There is something that has been bugging me recently. I have a friend (don't all laugh at once) who insists that for a game to be good it has to be fun. Now, before we get any further, we need to define these two words otherwise I'll get into semantically based discussion which is beside the point.
Minute to minute enjoyment. A perfect "fun" game causes the player to smile and actively enjoy it. Examples of this is stuff like God of War and Super Mario Galaxy, every minute is tightly scripted and designed to be a gleeful spectacle.
A game that one would consider worth at least one play through. Not a waste of time.
Now, as you can see, these definitions don't openly say one leads to the other. Some games are fun but not exactly good, The Force Unleashed is a great example of a fun game that just isn't good, the powers are gleefully chaotic and every level has an element of spectacle to it, but it just isn't good. Of course there are plenty of good games that simply aren't fun, Silent Hill Shattered Memories is an amazing experience and an absolute must play for Wii owners with a taste for it, but it isn't fun by any means. Interesting and intriguing of course but not fun in the slightest.
So why is it that every game is fixated on trying to be as fun as possible, and why is it we only associate games with fun? For example, there was recently a case in in the news of controversy over a Nazi death camp video game. The main issue seemed to be that many would consider the game to be "fun" and thus trivialize the event. But did it have to be fun? What if the game was just horrific and difficult? Would that be offensive? Surely a game where one feels powerless and vulnerable would get across the emotional horror of the event far greater than any film or book on the matter. But then, wouldn't many say the game wasn't a game at all, but an "interactive experience"? Some might even call it a bad game because it wasn't "fun".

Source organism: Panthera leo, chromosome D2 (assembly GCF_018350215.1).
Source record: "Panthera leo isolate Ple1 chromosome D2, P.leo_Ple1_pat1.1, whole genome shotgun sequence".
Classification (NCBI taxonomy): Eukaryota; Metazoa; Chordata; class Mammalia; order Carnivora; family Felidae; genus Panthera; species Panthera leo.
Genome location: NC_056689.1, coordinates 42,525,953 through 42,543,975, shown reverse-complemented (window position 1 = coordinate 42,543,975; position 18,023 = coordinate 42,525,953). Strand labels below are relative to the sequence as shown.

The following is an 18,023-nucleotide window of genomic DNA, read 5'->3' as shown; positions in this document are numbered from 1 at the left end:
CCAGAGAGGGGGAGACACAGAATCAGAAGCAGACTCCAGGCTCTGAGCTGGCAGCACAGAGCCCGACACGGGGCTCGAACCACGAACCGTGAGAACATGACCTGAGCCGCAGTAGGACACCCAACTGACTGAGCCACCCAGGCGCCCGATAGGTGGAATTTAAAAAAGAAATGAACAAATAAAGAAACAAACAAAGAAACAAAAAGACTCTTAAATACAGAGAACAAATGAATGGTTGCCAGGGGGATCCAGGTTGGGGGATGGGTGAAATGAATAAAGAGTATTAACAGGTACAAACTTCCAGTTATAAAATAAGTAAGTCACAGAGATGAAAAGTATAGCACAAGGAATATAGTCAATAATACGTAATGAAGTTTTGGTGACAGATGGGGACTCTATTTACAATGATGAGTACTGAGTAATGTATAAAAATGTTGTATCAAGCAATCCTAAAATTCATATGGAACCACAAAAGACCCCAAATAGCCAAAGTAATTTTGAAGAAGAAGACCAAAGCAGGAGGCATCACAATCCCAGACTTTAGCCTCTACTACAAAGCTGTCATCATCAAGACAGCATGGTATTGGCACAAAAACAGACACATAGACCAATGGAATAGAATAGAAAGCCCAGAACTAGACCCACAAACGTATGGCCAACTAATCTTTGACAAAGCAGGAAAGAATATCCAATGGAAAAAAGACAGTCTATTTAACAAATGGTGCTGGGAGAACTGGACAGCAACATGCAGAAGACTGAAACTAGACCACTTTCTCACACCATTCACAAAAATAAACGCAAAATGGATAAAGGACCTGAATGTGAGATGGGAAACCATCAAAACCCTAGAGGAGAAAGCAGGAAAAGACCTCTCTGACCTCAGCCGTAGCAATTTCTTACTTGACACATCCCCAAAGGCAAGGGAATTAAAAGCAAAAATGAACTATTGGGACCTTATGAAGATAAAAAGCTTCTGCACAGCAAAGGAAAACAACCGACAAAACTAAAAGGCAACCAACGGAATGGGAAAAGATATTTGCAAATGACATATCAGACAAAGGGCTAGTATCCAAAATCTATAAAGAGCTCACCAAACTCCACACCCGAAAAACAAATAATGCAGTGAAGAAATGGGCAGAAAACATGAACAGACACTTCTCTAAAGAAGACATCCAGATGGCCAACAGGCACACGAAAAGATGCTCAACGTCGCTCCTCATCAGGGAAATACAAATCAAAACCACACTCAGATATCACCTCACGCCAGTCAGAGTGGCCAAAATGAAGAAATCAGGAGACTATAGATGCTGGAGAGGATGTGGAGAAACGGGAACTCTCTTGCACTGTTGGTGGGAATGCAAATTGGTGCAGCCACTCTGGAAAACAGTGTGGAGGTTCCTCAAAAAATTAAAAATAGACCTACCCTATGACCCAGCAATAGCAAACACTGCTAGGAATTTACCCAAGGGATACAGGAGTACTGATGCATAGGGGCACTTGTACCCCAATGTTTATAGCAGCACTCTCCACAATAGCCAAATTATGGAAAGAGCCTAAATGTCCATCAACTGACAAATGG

Another, less controversial example of this is No More Heroes. NMH is, in many places, not fun. At all. It's even boring. But I still consider it one of the games that has influenced me most when it comes to approaching media and writing, don't be afraid to be dull. NMH is clever, because the dullness is deliberate and there for a reason; it's to parallel Travis' exciting life as an assassin with being a door to door handyman. You could even go one further and say Travis' day job is his real world and the assassin jobs are video games he buys (the whole game can been seen as a metaphor for the video game industry, but anyway). The over world is lifeless and empty, perhaps because that is how Travis views the real world, and the menial tasks you have to do are repetitive and dull because in real life they are. This is a perfect example of a game that is boring beyond belief at times, but still good but it uses it's dullness to juxtapose it's fun.
Gaming has to grow up. It has to stop throwing out big flashy blockbusters and proclaim them art. We need to see some games that are good, regardless of the cost of fun. We'll never find our Schindler's List or A Clockwork Orange if we aren't afraid to disquiet our audience at the expense of fun. This post was originally published in Kotaku's Speak Up selection, but I'd like to give it a more permanent home here. It's been edited a bit to reflect some of the criticisms that met it and hopefully you'll enjoy the discussion held within.
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